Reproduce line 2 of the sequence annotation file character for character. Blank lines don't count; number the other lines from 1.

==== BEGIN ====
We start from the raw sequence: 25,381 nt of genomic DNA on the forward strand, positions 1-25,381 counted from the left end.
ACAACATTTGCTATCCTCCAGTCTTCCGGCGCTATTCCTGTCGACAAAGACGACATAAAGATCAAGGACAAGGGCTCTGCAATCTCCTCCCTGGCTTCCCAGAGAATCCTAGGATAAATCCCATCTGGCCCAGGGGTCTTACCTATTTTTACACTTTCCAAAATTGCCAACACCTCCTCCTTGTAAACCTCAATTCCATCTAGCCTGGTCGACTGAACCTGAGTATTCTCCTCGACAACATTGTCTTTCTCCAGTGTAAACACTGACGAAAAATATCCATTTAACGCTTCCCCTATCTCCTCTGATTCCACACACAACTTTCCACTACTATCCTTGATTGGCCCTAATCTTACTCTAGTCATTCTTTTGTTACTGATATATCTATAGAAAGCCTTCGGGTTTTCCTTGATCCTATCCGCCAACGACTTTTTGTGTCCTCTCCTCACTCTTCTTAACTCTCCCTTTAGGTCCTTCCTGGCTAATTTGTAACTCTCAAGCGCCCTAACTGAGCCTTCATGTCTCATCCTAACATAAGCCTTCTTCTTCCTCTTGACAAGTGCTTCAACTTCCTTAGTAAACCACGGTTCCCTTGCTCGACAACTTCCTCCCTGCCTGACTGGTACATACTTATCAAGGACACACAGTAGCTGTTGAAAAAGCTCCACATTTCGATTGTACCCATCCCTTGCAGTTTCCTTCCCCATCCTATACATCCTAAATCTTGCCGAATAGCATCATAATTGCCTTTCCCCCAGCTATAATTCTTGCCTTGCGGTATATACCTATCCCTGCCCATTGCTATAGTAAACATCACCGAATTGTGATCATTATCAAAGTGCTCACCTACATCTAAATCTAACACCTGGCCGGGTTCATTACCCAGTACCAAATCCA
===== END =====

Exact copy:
ACAACATTTGCTATCCTCCAGTCTTCCGGCGCTATTCCTGTCGACAAAGACGACATAAAGATCAAGGACAAGGGCTCTGCAATCTCCTCCCTGGCTTCCCAGAGAATCCTAGGATAAATCCCATCTGGCCCAGGGGTCTTACCTATTTTTACACTTTCCAAAATTGCCAACACCTCCTCCTTGTAAACCTCAATTCCATCTAGCCTGGTCGACTGAACCTGAGTATTCTCCTCGACAACATTGTCTTTCTCCAGTGTAAACACTGACGAAAAATATCCATTTAACGCTTCCCCTATCTCCTCTGATTCCACACACAACTTTCCACTACTATCCTTGATTGGCCCTAATCTTACTCTAGTCATTCTTTTGTTACTGATATATCTATAGAAAGCCTTCGGGTTTTCCTTGATCCTATCCGCCAACGACTTTTTGTGTCCTCTCCTCACTCTTCTTAACTCTCCCTTTAGGTCCTTCCTGGCTAATTTGTAACTCTCAAGCGCCCTAACTGAGCCTTCATGTCTCATCCTAACATAAGCCTTCTTCTTCCTCTTGACAAGTGCTTCAACTTCCTTAGTAAACCACGGTTCCCTTGCTCGACAACTTCCTCCCTGCCTGACTGGTACATACTTATCAAGGACACACAGTAGCTGTTGAAAAAGCTCCACATTTCGATTGTACCCATCCCTTGCAGTTTCCTTCCCCATCCTATACATCCTAAATCTTGCCGAATAGCATCATAATTGCCTTTCCCCCAGCTATAATTCTTGCCTTGCGGTATATACCTATCCCTGCCCATTGCTATAGTAAACATCACCGAATTGTGATCATTATCAAAGTGCTCACCTACATCTAAATCTAACACCTGGCCGGGTTCATTACCCAGTACCAAATCCA